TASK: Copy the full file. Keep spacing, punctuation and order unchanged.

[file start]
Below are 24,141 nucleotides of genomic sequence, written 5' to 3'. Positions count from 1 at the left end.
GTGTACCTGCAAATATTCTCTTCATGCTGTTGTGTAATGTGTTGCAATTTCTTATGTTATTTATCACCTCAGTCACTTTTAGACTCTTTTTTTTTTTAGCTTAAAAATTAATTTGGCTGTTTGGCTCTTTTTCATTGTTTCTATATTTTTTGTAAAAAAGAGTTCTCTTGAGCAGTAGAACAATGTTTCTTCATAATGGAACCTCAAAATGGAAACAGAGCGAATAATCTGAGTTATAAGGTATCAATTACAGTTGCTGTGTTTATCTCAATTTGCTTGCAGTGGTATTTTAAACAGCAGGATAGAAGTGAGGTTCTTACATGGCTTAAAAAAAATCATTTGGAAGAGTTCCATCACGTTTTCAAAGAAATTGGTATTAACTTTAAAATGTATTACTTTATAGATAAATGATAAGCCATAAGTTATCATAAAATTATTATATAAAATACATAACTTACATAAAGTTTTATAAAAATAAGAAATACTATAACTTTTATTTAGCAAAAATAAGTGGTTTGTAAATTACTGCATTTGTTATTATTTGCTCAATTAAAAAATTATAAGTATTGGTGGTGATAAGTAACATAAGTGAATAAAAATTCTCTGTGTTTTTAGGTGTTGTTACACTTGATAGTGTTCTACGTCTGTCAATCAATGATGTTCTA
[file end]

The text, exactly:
Below are 24,141 nucleotides of genomic sequence, written 5' to 3'. Positions count from 1 at the left end.
GTGTACCTGCAAATATTCTCTTCATGCTGTTGTGTAATGTGTTGCAATTTCTTATGTTATTTATCACCTCAGTCACTTTTAGACTCTTTTTTTTTTTAGCTTAAAAATTAATTTGGCTGTTTGGCTCTTTTTCATTGTTTCTATATTTTTTGTAAAAAAGAGTTCTCTTGAGCAGTAGAACAATGTTTCTTCATAATGGAACCTCAAAATGGAAACAGAGCGAATAATCTGAGTTATAAGGTATCAATTACAGTTGCTGTGTTTATCTCAATTTGCTTGCAGTGGTATTTTAAACAGCAGGATAGAAGTGAGGTTCTTACATGGCTTAAAAAAAATCATTTGGAAGAGTTCCATCACGTTTTCAAAGAAATTGGTATTAACTTTAAAATGTATTACTTTATAGATAAATGATAAGCCATAAGTTATCATAAAATTATTATATAAAATACATAACTTACATAAAGTTTTATAAAAATAAGAAATACTATAACTTTTATTTAGCAAAAATAAGTGGTTTGTAAATTACTGCATTTGTTATTATTTGCTCAATTAAAAAATTATAAGTATTGGTGGTGATAAGTAACATAAGTGAATAAAAATTCTCTGTGTTTTTAGGTGTTGTTACACTTGATAGTGTTCTACGTCTGTCAATCAATGATGTTCTA